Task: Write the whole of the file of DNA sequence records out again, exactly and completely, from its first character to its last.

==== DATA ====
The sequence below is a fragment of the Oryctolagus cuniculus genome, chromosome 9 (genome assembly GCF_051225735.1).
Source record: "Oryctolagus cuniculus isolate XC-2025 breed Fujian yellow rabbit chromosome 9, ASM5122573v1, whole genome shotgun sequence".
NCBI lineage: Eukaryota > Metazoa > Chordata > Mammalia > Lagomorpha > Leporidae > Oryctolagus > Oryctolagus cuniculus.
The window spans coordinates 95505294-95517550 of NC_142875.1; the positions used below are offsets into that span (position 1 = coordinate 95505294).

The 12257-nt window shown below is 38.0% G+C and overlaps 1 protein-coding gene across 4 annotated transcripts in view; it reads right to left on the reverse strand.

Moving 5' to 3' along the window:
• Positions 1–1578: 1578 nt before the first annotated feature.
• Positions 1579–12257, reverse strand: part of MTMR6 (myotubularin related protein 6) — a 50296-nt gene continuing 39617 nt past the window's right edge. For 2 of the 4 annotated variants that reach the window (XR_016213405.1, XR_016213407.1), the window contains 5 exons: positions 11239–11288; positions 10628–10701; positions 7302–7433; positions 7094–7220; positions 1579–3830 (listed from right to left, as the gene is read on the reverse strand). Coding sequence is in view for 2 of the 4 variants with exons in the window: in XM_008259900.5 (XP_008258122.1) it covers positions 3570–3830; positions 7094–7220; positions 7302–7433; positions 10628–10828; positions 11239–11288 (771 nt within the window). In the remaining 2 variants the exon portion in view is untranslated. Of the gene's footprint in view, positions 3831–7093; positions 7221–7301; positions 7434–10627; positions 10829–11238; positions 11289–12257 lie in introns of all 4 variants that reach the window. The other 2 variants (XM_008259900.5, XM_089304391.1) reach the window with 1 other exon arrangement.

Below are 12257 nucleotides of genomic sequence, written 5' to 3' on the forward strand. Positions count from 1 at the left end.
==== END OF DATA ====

The sequence below is a fragment of the Oryctolagus cuniculus genome, chromosome 9 (genome assembly GCF_051225735.1).
Source record: "Oryctolagus cuniculus isolate XC-2025 breed Fujian yellow rabbit chromosome 9, ASM5122573v1, whole genome shotgun sequence".
NCBI lineage: Eukaryota > Metazoa > Chordata > Mammalia > Lagomorpha > Leporidae > Oryctolagus > Oryctolagus cuniculus.
The window spans coordinates 95505294-95517550 of NC_142875.1; the positions used below are offsets into that span (position 1 = coordinate 95505294).

The 12257-nt window shown below is 38.0% G+C and overlaps 1 protein-coding gene across 4 annotated transcripts in view; it reads right to left on the reverse strand.

Moving 5' to 3' along the window:
• Positions 1–1578: 1578 nt before the first annotated feature.
• Positions 1579–12257, reverse strand: part of MTMR6 (myotubularin related protein 6) — a 50296-nt gene continuing 39617 nt past the window's right edge. For 2 of the 4 annotated variants that reach the window (XR_016213405.1, XR_016213407.1), the window contains 5 exons: positions 11239–11288; positions 10628–10701; positions 7302–7433; positions 7094–7220; positions 1579–3830 (listed from right to left, as the gene is read on the reverse strand). Coding sequence is in view for 2 of the 4 variants with exons in the window: in XM_008259900.5 (XP_008258122.1) it covers positions 3570–3830; positions 7094–7220; positions 7302–7433; positions 10628–10828; positions 11239–11288 (771 nt within the window). In the remaining 2 variants the exon portion in view is untranslated. Of the gene's footprint in view, positions 3831–7093; positions 7221–7301; positions 7434–10627; positions 10829–11238; positions 11289–12257 lie in introns of all 4 variants that reach the window. The other 2 variants (XM_008259900.5, XM_089304391.1) reach the window with 1 other exon arrangement.

Below are 12257 nucleotides of genomic sequence, written 5' to 3' on the forward strand. Positions count from 1 at the left end.